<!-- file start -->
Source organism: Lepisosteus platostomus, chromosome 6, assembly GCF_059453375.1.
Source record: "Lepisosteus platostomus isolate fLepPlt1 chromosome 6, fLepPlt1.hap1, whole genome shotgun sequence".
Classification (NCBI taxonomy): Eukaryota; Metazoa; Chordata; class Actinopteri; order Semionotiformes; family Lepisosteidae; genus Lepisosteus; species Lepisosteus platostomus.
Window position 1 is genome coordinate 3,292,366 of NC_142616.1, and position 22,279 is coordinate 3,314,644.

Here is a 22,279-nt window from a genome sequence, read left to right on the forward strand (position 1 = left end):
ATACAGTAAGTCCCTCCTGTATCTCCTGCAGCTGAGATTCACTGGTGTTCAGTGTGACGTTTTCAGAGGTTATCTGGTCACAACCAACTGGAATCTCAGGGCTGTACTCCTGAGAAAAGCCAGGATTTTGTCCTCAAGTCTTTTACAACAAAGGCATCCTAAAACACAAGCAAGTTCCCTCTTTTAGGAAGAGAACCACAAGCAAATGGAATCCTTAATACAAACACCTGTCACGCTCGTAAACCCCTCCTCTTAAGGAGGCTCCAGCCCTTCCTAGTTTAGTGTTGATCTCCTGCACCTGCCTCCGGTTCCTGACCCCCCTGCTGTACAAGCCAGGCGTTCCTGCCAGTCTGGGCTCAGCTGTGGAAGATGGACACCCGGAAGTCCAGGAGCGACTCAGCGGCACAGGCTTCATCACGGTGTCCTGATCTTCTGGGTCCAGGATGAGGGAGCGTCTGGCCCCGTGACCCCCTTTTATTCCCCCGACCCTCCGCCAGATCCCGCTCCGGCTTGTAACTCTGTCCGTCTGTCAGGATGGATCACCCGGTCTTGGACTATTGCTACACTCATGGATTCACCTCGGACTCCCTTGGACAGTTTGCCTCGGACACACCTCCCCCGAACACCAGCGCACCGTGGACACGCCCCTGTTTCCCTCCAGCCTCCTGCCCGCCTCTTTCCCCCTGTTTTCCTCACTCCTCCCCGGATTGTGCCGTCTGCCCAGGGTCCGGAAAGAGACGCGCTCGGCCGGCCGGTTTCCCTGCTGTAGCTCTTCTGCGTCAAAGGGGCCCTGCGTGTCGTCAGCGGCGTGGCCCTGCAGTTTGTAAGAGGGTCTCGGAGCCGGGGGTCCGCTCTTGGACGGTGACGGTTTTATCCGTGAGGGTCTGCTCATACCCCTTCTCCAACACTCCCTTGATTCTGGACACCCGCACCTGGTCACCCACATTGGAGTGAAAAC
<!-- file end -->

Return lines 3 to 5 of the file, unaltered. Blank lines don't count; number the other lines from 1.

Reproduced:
Classification (NCBI taxonomy): Eukaryota; Metazoa; Chordata; class Actinopteri; order Semionotiformes; family Lepisosteidae; genus Lepisosteus; species Lepisosteus platostomus.
Window position 1 is genome coordinate 3,292,366 of NC_142616.1, and position 22,279 is coordinate 3,314,644.

Here is a 22,279-nt window from a genome sequence, read left to right on the forward strand (position 1 = left end):